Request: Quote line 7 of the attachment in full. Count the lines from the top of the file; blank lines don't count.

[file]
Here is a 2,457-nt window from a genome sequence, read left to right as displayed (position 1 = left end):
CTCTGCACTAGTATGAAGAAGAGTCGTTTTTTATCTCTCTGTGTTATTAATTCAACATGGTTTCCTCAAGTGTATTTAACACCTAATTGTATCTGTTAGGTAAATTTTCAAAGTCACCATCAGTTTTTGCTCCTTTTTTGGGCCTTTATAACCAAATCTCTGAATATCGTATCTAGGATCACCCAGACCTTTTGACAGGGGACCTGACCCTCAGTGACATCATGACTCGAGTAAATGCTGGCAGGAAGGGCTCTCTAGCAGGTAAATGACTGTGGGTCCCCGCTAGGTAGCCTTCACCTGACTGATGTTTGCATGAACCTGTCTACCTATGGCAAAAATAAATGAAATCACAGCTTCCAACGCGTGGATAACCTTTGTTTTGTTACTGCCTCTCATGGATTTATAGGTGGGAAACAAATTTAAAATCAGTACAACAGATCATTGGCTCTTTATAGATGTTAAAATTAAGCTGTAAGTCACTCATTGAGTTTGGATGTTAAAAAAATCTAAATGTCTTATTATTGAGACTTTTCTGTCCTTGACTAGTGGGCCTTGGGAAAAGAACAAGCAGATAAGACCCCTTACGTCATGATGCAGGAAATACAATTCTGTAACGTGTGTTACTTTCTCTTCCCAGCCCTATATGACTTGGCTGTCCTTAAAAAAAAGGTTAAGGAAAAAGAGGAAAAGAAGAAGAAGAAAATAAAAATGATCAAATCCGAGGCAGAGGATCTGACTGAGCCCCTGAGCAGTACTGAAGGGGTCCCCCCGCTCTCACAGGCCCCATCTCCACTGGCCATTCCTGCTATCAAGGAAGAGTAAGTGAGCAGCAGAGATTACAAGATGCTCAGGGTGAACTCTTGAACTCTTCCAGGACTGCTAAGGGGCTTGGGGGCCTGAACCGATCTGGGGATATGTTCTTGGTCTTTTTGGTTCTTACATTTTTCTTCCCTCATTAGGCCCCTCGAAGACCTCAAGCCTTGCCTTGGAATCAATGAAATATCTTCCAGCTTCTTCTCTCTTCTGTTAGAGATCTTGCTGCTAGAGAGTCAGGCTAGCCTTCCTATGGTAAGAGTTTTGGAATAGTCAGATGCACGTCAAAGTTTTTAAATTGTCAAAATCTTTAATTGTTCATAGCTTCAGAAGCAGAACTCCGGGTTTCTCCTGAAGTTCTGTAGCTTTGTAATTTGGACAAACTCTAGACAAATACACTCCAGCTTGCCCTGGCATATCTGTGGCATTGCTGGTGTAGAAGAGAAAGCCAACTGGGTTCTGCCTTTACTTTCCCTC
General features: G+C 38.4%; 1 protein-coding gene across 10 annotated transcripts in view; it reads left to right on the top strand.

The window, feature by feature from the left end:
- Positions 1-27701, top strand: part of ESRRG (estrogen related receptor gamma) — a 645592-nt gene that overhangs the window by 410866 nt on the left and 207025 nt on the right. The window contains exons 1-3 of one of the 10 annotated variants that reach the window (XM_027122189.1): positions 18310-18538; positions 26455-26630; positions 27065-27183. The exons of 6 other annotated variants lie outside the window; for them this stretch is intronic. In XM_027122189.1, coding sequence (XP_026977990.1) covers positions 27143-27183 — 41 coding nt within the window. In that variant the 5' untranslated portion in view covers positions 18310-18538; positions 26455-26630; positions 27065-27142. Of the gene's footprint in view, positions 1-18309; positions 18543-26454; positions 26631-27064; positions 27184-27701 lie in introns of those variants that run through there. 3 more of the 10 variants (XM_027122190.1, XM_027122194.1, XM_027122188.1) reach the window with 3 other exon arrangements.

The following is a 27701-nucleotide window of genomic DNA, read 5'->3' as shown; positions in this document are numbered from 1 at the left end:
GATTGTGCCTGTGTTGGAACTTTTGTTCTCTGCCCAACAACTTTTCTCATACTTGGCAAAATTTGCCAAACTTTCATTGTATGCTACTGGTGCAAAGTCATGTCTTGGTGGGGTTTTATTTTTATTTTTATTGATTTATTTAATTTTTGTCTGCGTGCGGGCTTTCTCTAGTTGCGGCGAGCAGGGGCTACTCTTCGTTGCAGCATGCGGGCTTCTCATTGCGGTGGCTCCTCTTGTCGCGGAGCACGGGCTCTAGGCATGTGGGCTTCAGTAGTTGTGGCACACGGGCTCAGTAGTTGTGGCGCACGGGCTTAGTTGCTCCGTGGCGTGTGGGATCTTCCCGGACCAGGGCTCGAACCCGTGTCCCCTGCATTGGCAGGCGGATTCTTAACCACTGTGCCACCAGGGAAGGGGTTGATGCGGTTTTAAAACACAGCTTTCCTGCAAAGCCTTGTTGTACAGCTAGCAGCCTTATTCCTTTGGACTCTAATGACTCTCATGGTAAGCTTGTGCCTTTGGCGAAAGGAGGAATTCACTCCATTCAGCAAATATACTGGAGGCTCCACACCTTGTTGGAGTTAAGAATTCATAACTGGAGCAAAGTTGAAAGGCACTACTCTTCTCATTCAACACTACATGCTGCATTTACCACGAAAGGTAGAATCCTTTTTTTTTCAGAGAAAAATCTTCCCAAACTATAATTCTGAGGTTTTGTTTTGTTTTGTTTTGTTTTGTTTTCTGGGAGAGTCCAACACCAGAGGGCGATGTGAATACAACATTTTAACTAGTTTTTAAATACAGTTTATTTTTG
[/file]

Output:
GATTGTGCCTGTGTTGGAACTTTTGTTCTCTGCCCAACAACTTTTCTCATACTTGGCAAAATTTGCCAAACTTTCATTGTATGCTACTGGTGCAAAGTCATGTCTTGGTGGGGTTTTATTTTTATTTTTATTGATTTATTTAATTTTTGTCTGCGTGCGGGCTTTCTCTAGTTGCGGCGAGCAGGGGCTACTCTTCGTTGCAGCATGCGGGCTTCTCATTGCGGTGGCTCCTCTTGTCGCGGAGCACGGGCTCTAGGCATGTGGGCTTCAGTAGTTGTGGCACACGGGCTCAGTAGTTGTGGCGCACGGGCTTAGTTGCTCCGTGGCGTGTGGGATCTTCCCGGACCAGGGCTCGAACCCGTGTCCCCTGCATTGGCAGGCGGATTCTTAACCACTGTGCCACCAGGGAAGGGGTTGATGCGGTTTTAAAACACAGCTTTCCTGCAAAGCCTTGTTGTACAGCTAGCAGCCTTATTCCTTTGGACTCTAATGACTCTCATGGTAAGCTTGTGCCTTTGGCGAAAGGAGGAATTCACTCCATTCAGCAAATATACTGGAGGCTCCACACCTTGTTGGAGTTAAGAATTCATAACTGGAGCAAAGTTGAAAGGCACTACTCTTCTCATTCAACACTACATGCTGCATTTACCACGAAAGGTAGAATCCTTTTTTTTTCAGAGAAAAATCTTCCCAAACTATAATTCTGAGGTTTTGTTTTGTTTTGTTTTGTTTTGTTTTCTGGGAGAGTCCAACACCAGAGGGCGATGTGAATACAACATTTTAACTAGTTTTTAAATACAGTTTATTTTTG